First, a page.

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Enceinte & Ancient!

The Polish scientists had the global community stunned on April 29, 2021 by discovering the world’s first pregnant Egyptian mummy. After carrying out scans on the 2,000-year-old mummy kept at the National Museum in Warsaw, the scientists found that the woman, aged between 20 and 30 at the time of her death, was 26-30 weeks pregnant!

Currently, the scientists, involved in the Warsaw Mummy Project, are analysing the entire foetus. Marzena Ozarek-Szilke, an Anthropologist and Archaeologist at the University of Warsaw, has confirmed the news, stating: “My husband Stanislaw, an Egyptian Archaeologist, and I looked at the X-ray images and noticed a familiar sight for parents of three children, in the belly of the dead woman – a little foot!” She believes that the Egyptians might have made an effort to “camouflage the pregnancy…”. According to Ozarek-Szilke, the mummification of a pregnant lady might also have some “significance related to beliefs and re-birth in the afterlife“. She insisted: “When we saw what is in the smaller pelvis, what it looks like and we started to suspect that it might be a foetus, it was really a huge surprise for us, but also a great happiness, because we knew it was unique, that there was no (second) such mummy.

Meanwhile, Dr Wojciech Ejsmond from the Polish Academy of Sciences, stressed: “We do not know why the foetus was not taken out of the belly of the deceased during mummification.” He added: “That is why this mummy is truly unique. We have not been able to find any similar cases. This means that ‘our’ mummy is the only recognised in the world with a foetus.” Dr Ejsmond stressed: “This mummy has already changed sex three times, because when she came to Warsaw in 1826, it was originally thought that it was a female mummy.” “Then, in the 1920s, a hieroglyphic inscription was read on the sarcophagus, where it was written that it was a mummy of a man, a priest, named Hor-Jehuti, who lived in the 1st Century BC,” he told the press.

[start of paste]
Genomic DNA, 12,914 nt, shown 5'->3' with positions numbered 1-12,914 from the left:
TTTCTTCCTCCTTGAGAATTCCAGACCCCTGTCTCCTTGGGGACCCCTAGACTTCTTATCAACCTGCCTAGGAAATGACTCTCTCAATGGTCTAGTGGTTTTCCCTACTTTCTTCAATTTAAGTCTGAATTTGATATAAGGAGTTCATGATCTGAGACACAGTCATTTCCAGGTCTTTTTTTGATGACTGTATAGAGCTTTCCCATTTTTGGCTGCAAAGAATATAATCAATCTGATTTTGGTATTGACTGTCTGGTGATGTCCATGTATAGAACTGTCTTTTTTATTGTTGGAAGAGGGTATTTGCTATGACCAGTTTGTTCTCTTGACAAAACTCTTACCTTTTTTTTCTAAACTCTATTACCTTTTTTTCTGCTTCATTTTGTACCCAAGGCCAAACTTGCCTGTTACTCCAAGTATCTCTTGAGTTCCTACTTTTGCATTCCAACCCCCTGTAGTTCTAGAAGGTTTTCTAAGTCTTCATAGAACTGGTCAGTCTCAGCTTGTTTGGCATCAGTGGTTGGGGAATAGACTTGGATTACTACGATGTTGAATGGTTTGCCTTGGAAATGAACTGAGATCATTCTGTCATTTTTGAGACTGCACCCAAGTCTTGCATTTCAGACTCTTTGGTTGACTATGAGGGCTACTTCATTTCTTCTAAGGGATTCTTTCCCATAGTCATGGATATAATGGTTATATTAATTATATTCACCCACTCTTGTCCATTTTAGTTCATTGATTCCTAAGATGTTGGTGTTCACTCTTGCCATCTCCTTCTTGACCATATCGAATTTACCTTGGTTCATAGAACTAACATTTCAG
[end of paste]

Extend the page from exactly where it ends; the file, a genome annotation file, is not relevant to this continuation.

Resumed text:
In 2016, the experts from the Warsaw Mummy Project found out that the mummy attributed to the Priest Hor-Djehuti in fact conceals a woman’s body. It was possible thanks to the use of a modern CT scanner, because the mummy is still complete, as bandages have not been taken down for research purposes. Researchers began to analyse CT scans and X-ray images in greater depth. Eventually, it was possible to see the entire foetus in more detail.

Now, the scientists are trying to find out the possible causes of her death. Although the mummy is yet to be opened, one scan has shown that the woman had long curly hair down to her shoulders. The research has been published in the latest edition of peer-reviewed Journal of Archaeological Science. The article read: “This is the first known case of a pregnant embalmed body… It opens up new possibilities of researching pregnancy in ancient times and practices related to maternity.

National Museum in Warsaw

The mummy had arrived in Poland in 1826 and became part of the antiquities collection at the University of Warsaw. In 1917, the mummy found its place at the National Museum. Experts are of the opinion that the man, who had donated the mummy, might have lied about its origins at Thebes and placed it in a different coffin in an attempt to make it seem more valuable. The specimen might also be older than currently estimated, as the mummification technique is more sophisticated than other examples from the 1st Century BC.

Wojtek Ejsmond, a Co-founder of the project, said: “We don’t know why it was left there. Maybe there was a religious reason. Maybe they thought the unborn child didn’t have a soul or that it would be safer in the next world. Or maybe, it was because it was very difficult to remove a child at that stage from the womb without causing serious damage.

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